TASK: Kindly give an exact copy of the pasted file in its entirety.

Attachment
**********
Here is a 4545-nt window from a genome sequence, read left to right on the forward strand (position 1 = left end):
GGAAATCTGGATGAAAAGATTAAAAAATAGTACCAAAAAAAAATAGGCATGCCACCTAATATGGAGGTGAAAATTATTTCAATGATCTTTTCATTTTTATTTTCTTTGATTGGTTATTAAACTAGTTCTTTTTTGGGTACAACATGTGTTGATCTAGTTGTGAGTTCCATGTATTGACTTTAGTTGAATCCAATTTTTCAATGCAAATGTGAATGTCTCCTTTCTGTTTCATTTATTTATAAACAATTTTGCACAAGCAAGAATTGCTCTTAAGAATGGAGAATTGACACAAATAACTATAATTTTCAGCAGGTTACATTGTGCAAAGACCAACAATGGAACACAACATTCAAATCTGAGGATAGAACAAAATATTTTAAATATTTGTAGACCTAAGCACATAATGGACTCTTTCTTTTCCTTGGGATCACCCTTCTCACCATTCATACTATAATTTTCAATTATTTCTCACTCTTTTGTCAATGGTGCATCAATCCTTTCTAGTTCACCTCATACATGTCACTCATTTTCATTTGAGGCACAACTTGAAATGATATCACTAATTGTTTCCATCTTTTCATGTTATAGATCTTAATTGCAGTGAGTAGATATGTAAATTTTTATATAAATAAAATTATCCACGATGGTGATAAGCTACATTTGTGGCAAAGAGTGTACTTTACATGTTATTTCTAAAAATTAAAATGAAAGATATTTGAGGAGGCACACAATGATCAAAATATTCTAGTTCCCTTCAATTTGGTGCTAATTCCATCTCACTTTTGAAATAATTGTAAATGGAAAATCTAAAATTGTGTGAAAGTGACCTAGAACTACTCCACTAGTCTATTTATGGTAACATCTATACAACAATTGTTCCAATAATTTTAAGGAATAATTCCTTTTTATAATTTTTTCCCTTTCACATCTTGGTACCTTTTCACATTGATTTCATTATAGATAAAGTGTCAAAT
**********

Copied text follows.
Here is a 4545-nt window from a genome sequence, read left to right on the forward strand (position 1 = left end):
GGAAATCTGGATGAAAAGATTAAAAAATAGTACCAAAAAAAAATAGGCATGCCACCTAATATGGAGGTGAAAATTATTTCAATGATCTTTTCATTTTTATTTTCTTTGATTGGTTATTAAACTAGTTCTTTTTTGGGTACAACATGTGTTGATCTAGTTGTGAGTTCCATGTATTGACTTTAGTTGAATCCAATTTTTCAATGCAAATGTGAATGTCTCCTTTCTGTTTCATTTATTTATAAACAATTTTGCACAAGCAAGAATTGCTCTTAAGAATGGAGAATTGACACAAATAACTATAATTTTCAGCAGGTTACATTGTGCAAAGACCAACAATGGAACACAACATTCAAATCTGAGGATAGAACAAAATATTTTAAATATTTGTAGACCTAAGCACATAATGGACTCTTTCTTTTCCTTGGGATCACCCTTCTCACCATTCATACTATAATTTTCAATTATTTCTCACTCTTTTGTCAATGGTGCATCAATCCTTTCTAGTTCACCTCATACATGTCACTCATTTTCATTTGAGGCACAACTTGAAATGATATCACTAATTGTTTCCATCTTTTCATGTTATAGATCTTAATTGCAGTGAGTAGATATGTAAATTTTTATATAAATAAAATTATCCACGATGGTGATAAGCTACATTTGTGGCAAAGAGTGTACTTTACATGTTATTTCTAAAAATTAAAATGAAAGATATTTGAGGAGGCACACAATGATCAAAATATTCTAGTTCCCTTCAATTTGGTGCTAATTCCATCTCACTTTTGAAATAATTGTAAATGGAAAATCTAAAATTGTGTGAAAGTGACCTAGAACTACTCCACTAGTCTATTTATGGTAACATCTATACAACAATTGTTCCAATAATTTTAAGGAATAATTCCTTTTTATAATTTTTTCCCTTTCACATCTTGGTACCTTTTCACATTGATTTCATTATAGATAAAGTGTCAAAT